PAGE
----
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A grocer stacked oranges in a pile. The bottom layer was

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A grocer stacked oranges in a pile. The bottom layer was  [#permalink]

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New post Updated on: 26 Jun 2013, 02:06
2
15
00:00
A
B
C
D
E

Difficulty:

  25% (medium)

Question Stats:

74% (01:33) correct 26% (01:50) wrong based on 613 sessions

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A grocer stacked oranges in a pile. The bottom layer was rectangular with 3 rows of 5 oranges each. In the second layer from the bottom, each orange rested on 4 oranges from the bottom layer, and in the third layer, each orange rested on 4 oranges from the second layer. Which of the following is the maximum number of oranges that could have been in the third layer?

(A) 5
(B) 4
(C) 3
(D) 2
(E) 1

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Originally posted by sondenso on 10 Jul 2008, 17:34.
Last edited by Bunuel on 26 Jun 2013, 02:06, edited 2 times in total.
Moved to PS forum and added the OA.
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Re: Gmatprep. Find another way to solve this problem!  [#permalink]

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New post 10 Jul 2008, 17:51
1
if bottom layer is 3 by 5
next layer will be 1 less in each dimension, same with the next layer => 1 by 3 = 3 oranges.
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Re: Gmatprep. Find another way to solve this problem!  [#permalink]

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New post 10 Jul 2008, 18:22
sondenso wrote:
A grocer stacked oranges in a pile. The bottom layer was rectangular with 3 rows of 5 oranges each. In the second layer from the bottom, each orange rested on 4 oranges from the bottom layer, and in the third layer, each orange rested on 4 oranges from the second layer. Which of the following is the maximum number of oranges that could have been in the third layer?

(A) 5
(B) 4
(C) 3
(D) 2
(E) 1

Can you solve this prob by making reasoning only, not by drawing it on the paper sheet? Thanks!


5 * 3 - bottom
2 * 4 - second
1 * 3 - top

Thus 3.

I didnt understand why the question uses word "maximum" though.
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Re: from Gmat Prep Question....  [#permalink]

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New post 17 Jul 2010, 03:21
2
As mentioned in the question the first layer of the pile looks like this (each symbol o represents one organge):

o o o o o

o o o o o

o o o o o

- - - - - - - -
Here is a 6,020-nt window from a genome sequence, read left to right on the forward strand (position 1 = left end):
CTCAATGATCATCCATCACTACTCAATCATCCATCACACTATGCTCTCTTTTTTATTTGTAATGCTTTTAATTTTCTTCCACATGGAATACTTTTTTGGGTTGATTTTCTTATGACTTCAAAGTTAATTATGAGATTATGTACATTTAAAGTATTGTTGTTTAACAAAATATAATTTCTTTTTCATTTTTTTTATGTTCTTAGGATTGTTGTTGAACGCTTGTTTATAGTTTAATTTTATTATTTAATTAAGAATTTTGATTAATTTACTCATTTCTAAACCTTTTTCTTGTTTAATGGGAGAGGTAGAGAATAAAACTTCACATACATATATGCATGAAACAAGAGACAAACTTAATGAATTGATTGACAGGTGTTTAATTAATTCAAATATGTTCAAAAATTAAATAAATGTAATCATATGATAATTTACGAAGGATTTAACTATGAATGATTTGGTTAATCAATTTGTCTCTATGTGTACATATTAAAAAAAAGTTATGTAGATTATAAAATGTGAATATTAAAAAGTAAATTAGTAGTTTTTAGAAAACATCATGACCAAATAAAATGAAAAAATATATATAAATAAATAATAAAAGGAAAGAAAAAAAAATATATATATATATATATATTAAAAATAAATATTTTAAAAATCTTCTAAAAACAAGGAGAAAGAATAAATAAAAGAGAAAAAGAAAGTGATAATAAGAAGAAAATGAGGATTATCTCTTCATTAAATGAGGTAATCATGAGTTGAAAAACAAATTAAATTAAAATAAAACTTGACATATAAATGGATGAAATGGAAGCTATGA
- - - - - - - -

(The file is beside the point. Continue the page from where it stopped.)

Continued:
Now since each orange of the second layer has to be supported by 4 oranges of the first layer there will be two rows of 4 oranges each (shown in blue font):

o o o o o
o o o o
o o o o o
o o o o
o o o o o

Repeat the same step for the third layer and you'll see that there are 3 oranges in the thrird layer (shown in red font):

o o o o
o o o
o o o o

Hence option c is correct.
Edit:
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Re: from Gmat Prep Question....  [#permalink]

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New post 01 Sep 2010, 22:19
1
gmatJP wrote:
Please help solve this... I dont understand how it comes to 3...

Grocer stacked oranges in a pile. Bottom layer was rectangular with 3 rows of 5 oranges each. In 2nd layer , from bottom , each orange rested on 4 oranges from bottom layer and in the 3rd layer each orange rested on 4 oranges from 2nd layer. Which of the following is max.no. of oranges that could have been in 3rd layer.

a. 5
b. 4
c. 3
d. 2
e. 1

thanks...


My approach:

I believe if you understand that the every single orange above the bottom most layer can rest between the two oranges in the bottom most layer then it is easy to solve this question. Again the 3rd layer requires that the every single orange be rested on top of 4 oranges which is in the immediate bottom (2nd) layer.

stanford2012 has provided the correct approach but the diagrammatic representation is not correctly aligned and hence it is difficult to understand.
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Re: A grocer stacked oranges in a pile. The bottom layer was  [#permalink]

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New post 26 Jun 2013, 02:02
What is this question testing its from GMAT prep...